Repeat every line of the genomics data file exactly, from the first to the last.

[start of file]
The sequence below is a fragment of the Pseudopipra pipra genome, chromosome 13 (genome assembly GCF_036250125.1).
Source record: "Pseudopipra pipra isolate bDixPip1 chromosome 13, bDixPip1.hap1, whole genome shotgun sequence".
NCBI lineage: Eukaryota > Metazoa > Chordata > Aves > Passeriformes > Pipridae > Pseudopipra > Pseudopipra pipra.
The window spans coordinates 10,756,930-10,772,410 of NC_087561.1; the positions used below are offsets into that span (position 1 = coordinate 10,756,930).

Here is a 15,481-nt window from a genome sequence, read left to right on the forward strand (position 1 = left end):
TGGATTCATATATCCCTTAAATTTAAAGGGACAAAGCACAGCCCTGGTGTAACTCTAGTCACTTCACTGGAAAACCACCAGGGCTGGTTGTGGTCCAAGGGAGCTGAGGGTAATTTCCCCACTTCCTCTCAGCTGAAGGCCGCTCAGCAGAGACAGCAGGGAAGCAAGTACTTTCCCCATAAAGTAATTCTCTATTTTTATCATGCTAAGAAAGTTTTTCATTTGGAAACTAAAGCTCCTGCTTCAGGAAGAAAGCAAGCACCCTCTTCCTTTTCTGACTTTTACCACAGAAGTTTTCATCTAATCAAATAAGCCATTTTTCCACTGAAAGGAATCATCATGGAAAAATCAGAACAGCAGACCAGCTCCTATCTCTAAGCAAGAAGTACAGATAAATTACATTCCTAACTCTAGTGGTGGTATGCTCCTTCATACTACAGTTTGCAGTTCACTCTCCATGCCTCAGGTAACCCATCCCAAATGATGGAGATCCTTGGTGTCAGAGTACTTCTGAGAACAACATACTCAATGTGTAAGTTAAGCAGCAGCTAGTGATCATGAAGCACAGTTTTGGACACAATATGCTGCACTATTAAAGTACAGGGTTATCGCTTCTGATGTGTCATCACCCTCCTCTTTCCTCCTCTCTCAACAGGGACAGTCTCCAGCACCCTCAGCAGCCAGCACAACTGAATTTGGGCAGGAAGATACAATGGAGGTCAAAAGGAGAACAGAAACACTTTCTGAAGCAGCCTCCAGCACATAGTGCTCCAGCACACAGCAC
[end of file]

The sequence below is a fragment of the Pseudopipra pipra genome, chromosome 13 (genome assembly GCF_036250125.1).
Source record: "Pseudopipra pipra isolate bDixPip1 chromosome 13, bDixPip1.hap1, whole genome shotgun sequence".
NCBI lineage: Eukaryota > Metazoa > Chordata > Aves > Passeriformes > Pipridae > Pseudopipra > Pseudopipra pipra.
The window spans coordinates 10,756,930-10,772,410 of NC_087561.1; the positions used below are offsets into that span (position 1 = coordinate 10,756,930).

Here is a 15,481-nt window from a genome sequence, read left to right on the forward strand (position 1 = left end):
TGGATTCATATATCCCTTAAATTTAAAGGGACAAAGCACAGCCCTGGTGTAACTCTAGTCACTTCACTGGAAAACCACCAGGGCTGGTTGTGGTCCAAGGGAGCTGAGGGTAATTTCCCCACTTCCTCTCAGCTGAAGGCCGCTCAGCAGAGACAGCAGGGAAGCAAGTACTTTCCCCATAAAGTAATTCTCTATTTTTATCATGCTAAGAAAGTTTTTCATTTGGAAACTAAAGCTCCTGCTTCAGGAAGAAAGCAAGCACCCTCTTCCTTTTCTGACTTTTACCACAGAAGTTTTCATCTAATCAAATAAGCCATTTTTCCACTGAAAGGAATCATCATGGAAAAATCAGAACAGCAGACCAGCTCCTATCTCTAAGCAAGAAGTACAGATAAATTACATTCCTAACTCTAGTGGTGGTATGCTCCTTCATACTACAGTTTGCAGTTCACTCTCCATGCCTCAGGTAACCCATCCCAAATGATGGAGATCCTTGGTGTCAGAGTACTTCTGAGAACAACATACTCAATGTGTAAGTTAAGCAGCAGCTAGTGATCATGAAGCACAGTTTTGGACACAATATGCTGCACTATTAAAGTACAGGGTTATCGCTTCTGATGTGTCATCACCCTCCTCTTTCCTCCTCTCTCAACAGGGACAGTCTCCAGCACCCTCAGCAGCCAGCACAACTGAATTTGGGCAGGAAGATACAATGGAGGTCAAAAGGAGAACAGAAACACTTTCTGAAGCAGCCTCCAGCACATAGTGCTCCAGCACACAGCAC